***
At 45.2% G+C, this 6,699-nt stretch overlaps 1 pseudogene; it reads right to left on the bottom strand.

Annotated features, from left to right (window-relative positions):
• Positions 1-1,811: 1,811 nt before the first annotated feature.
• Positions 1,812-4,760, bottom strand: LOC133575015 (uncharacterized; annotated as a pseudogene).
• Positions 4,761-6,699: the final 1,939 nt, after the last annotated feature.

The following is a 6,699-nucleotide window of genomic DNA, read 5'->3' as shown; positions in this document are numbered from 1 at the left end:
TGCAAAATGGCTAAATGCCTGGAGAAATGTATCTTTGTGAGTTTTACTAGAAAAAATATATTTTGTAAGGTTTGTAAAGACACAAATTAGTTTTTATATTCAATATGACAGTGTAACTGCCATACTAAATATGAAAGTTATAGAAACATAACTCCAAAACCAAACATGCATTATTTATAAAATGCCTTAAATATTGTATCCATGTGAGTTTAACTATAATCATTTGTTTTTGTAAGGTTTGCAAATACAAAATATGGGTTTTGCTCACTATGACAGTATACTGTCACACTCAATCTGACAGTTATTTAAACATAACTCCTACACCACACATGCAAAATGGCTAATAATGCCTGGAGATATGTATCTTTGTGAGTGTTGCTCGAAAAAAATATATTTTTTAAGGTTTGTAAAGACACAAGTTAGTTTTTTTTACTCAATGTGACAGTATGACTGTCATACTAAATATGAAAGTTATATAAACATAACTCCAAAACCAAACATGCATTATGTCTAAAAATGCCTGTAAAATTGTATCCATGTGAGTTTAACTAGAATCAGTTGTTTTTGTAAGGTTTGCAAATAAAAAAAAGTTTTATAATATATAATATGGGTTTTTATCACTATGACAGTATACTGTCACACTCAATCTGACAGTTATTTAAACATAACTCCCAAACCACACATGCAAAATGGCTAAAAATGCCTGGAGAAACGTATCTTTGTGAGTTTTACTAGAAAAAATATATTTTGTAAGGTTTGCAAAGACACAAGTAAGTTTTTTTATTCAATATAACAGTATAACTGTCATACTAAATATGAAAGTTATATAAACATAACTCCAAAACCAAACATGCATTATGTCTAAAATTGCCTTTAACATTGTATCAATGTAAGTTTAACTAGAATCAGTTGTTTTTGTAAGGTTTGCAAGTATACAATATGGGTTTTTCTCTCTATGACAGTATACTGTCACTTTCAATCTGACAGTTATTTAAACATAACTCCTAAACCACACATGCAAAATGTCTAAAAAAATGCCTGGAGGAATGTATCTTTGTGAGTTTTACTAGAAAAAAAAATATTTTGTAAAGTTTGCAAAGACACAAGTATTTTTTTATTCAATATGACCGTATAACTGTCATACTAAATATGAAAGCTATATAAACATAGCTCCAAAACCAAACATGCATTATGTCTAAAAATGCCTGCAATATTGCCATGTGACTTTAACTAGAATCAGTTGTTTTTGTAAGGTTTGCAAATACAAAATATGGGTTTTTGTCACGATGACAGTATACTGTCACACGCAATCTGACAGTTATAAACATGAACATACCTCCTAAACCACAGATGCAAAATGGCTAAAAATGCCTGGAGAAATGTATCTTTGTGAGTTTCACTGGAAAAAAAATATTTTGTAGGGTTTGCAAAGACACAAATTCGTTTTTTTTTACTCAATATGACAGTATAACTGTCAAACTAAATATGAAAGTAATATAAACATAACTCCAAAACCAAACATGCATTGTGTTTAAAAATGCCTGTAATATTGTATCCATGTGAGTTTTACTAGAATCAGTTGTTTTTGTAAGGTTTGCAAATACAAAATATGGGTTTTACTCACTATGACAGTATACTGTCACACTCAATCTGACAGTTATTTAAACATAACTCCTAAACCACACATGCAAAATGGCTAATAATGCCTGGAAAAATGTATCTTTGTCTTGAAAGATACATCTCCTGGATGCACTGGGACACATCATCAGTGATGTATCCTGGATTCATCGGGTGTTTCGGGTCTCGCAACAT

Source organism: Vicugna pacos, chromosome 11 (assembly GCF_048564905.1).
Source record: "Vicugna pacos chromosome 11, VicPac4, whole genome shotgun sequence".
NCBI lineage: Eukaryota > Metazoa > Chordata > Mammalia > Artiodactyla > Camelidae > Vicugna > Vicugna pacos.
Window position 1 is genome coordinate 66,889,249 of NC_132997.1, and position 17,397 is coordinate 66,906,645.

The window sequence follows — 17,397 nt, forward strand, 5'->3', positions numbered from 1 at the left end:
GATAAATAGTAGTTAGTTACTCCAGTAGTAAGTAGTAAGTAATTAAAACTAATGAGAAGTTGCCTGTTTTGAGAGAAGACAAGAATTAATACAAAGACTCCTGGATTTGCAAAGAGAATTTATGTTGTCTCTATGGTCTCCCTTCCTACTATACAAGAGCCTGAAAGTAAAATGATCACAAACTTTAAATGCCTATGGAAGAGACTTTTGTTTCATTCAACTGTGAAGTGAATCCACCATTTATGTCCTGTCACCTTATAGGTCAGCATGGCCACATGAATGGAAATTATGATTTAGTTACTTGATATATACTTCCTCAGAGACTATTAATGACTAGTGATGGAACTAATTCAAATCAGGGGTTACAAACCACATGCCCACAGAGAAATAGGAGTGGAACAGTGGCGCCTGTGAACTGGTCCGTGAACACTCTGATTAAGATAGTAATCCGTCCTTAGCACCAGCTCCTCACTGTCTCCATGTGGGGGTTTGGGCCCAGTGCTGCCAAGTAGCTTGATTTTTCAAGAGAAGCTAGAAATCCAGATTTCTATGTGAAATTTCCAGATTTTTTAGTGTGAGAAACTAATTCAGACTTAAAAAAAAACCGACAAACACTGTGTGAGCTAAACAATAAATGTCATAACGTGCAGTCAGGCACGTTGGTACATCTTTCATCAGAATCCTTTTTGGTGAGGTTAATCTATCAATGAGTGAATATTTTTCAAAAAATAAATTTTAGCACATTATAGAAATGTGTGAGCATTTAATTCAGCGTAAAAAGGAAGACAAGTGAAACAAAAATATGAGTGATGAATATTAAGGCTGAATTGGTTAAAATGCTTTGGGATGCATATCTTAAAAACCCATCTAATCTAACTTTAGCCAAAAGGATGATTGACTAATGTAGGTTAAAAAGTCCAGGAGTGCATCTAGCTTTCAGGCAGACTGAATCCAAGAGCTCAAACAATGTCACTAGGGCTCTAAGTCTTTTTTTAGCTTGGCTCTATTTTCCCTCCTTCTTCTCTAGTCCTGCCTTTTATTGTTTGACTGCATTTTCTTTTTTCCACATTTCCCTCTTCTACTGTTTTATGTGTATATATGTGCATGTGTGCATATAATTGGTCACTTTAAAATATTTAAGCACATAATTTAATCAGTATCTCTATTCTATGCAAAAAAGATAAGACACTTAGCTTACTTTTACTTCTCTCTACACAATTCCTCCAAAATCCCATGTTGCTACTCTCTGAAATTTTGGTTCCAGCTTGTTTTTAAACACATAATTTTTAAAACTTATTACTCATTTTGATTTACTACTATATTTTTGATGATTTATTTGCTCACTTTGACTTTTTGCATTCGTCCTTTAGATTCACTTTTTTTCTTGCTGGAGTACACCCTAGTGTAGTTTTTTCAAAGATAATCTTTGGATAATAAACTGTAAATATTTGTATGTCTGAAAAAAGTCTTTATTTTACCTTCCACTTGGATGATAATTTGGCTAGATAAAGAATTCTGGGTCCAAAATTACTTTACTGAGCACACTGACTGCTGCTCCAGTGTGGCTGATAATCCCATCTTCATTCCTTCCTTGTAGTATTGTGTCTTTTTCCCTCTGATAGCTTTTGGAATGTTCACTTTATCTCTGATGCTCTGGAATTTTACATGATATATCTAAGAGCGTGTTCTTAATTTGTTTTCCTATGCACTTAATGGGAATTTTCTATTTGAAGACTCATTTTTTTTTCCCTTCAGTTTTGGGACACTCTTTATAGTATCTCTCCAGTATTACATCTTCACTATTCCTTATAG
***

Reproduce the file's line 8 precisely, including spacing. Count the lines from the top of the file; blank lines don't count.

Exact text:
Source organism: Vicugna pacos, chromosome 11 (assembly GCF_048564905.1).